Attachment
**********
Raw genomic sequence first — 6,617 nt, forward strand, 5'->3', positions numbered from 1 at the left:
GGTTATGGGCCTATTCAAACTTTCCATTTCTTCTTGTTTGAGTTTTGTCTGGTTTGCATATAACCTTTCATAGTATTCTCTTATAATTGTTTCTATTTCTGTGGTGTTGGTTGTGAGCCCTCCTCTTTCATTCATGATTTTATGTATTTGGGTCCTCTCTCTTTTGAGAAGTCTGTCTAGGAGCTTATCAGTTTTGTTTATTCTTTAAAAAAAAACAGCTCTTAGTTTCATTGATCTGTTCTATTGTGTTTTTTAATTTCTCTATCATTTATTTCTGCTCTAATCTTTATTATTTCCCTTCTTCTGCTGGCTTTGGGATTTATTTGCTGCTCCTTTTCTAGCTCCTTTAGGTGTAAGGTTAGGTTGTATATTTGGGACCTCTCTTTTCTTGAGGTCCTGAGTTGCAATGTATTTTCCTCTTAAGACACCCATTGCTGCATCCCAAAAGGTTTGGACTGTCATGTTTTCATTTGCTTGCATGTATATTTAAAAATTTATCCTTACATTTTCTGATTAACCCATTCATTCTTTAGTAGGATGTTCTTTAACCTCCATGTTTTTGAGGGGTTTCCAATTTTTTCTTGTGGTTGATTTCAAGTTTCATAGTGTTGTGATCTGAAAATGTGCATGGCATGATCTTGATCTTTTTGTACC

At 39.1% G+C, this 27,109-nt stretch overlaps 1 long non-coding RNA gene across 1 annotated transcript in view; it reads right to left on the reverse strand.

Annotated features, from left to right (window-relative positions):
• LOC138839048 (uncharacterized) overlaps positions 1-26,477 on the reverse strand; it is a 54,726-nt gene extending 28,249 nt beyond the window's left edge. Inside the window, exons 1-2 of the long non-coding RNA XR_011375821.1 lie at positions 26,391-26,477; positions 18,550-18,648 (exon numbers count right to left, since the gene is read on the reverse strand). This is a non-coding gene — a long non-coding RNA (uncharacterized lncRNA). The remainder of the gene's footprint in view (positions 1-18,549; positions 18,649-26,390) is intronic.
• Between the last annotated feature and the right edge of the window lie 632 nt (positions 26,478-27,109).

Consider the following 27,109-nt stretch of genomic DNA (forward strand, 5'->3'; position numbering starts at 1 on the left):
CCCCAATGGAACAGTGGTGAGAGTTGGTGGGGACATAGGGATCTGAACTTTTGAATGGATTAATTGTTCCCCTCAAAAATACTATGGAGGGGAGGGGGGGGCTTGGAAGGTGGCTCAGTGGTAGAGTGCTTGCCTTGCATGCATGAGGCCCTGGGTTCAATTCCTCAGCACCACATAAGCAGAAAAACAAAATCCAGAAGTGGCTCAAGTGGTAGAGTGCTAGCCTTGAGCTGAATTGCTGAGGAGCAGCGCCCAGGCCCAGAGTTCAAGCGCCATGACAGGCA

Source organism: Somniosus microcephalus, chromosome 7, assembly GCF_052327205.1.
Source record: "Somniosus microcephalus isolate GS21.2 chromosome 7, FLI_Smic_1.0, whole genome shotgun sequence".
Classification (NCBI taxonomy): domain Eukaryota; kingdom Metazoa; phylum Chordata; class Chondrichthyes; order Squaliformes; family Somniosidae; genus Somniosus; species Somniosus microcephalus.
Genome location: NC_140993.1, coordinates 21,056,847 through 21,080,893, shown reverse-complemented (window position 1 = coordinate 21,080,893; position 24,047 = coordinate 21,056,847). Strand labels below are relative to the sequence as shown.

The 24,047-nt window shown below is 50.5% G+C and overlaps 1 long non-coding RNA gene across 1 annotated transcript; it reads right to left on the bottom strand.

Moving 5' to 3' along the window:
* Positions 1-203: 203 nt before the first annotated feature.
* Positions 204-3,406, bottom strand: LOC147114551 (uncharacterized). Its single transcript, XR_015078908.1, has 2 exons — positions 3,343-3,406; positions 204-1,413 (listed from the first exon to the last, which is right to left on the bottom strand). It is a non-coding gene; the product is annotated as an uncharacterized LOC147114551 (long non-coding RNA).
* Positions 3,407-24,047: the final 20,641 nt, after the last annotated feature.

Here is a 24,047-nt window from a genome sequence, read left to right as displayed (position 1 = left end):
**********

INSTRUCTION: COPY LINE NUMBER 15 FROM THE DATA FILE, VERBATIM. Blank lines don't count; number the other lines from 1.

* Positions 1-203: 203 nt before the first annotated feature.